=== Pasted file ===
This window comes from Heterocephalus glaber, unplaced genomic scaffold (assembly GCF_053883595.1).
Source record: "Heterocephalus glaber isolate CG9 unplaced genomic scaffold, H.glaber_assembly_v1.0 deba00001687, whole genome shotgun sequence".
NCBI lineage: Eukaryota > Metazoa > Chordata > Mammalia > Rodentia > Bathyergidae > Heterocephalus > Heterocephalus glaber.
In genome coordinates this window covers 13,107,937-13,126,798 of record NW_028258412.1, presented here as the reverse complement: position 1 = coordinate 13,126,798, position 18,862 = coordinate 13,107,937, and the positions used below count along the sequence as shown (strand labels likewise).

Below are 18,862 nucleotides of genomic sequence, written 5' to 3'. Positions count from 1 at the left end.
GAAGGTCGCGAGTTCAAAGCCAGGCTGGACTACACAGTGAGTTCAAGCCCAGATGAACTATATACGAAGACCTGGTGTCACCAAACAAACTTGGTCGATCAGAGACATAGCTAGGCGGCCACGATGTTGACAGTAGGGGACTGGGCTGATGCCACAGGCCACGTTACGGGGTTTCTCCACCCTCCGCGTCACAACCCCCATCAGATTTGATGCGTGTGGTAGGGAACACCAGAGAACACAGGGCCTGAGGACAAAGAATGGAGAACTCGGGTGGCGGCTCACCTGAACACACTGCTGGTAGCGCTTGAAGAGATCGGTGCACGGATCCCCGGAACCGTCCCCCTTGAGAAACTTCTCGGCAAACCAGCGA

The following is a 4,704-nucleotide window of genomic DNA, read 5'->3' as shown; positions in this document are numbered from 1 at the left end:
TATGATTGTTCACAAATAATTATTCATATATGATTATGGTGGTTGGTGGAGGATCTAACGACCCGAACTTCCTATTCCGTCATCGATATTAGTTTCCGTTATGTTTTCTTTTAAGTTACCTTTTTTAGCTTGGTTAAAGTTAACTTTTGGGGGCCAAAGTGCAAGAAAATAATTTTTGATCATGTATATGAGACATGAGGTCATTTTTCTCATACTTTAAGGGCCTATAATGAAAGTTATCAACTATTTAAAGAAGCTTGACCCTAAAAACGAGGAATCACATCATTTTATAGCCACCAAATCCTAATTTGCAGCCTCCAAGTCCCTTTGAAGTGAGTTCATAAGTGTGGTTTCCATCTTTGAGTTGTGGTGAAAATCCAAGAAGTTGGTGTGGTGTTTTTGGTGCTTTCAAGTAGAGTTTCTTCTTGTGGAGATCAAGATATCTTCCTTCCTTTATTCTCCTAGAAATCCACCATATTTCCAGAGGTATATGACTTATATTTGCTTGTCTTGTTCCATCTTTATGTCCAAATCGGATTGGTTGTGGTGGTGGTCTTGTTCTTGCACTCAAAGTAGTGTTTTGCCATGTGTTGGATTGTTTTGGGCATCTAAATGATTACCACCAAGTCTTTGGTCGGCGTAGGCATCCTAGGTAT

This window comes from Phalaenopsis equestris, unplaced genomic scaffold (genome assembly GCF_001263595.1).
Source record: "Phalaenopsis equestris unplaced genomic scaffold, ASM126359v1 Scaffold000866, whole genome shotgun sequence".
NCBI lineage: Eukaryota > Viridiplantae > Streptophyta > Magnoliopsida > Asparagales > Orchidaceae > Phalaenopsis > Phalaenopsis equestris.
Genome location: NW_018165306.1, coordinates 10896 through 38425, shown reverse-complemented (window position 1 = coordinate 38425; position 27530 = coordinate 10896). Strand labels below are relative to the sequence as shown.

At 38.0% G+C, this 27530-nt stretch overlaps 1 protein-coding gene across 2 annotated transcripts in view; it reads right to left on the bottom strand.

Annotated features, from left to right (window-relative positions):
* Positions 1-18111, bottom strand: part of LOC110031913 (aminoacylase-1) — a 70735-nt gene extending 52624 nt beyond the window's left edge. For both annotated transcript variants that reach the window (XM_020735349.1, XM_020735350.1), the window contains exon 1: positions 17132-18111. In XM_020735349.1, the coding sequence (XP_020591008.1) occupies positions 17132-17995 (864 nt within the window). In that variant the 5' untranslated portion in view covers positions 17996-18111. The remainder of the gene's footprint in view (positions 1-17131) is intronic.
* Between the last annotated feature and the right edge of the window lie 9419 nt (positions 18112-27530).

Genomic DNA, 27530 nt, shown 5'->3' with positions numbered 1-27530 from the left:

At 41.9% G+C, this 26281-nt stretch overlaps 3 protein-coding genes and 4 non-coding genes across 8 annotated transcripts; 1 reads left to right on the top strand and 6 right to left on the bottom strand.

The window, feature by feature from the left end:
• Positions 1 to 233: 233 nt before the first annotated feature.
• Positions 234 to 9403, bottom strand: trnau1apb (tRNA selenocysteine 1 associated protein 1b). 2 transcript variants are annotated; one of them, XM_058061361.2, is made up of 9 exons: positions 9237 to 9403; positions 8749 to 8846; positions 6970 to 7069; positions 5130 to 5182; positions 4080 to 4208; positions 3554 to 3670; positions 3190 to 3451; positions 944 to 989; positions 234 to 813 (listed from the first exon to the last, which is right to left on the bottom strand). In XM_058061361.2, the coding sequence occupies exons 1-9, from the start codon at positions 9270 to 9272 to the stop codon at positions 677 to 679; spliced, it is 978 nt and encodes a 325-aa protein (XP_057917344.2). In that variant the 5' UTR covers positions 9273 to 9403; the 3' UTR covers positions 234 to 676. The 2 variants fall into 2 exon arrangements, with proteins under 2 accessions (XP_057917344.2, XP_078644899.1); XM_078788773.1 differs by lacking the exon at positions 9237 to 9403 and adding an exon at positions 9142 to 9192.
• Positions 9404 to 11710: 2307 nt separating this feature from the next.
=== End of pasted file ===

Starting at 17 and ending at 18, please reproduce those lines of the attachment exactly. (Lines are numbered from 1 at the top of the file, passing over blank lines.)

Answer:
Genomic DNA, 27530 nt, shown 5'->3' with positions numbered 1-27530 from the left:

At 41.9% G+C, this 26281-nt stretch overlaps 3 protein-coding genes and 4 non-coding genes across 8 annotated transcripts; 1 reads left to right on the top strand and 6 right to left on the bottom strand.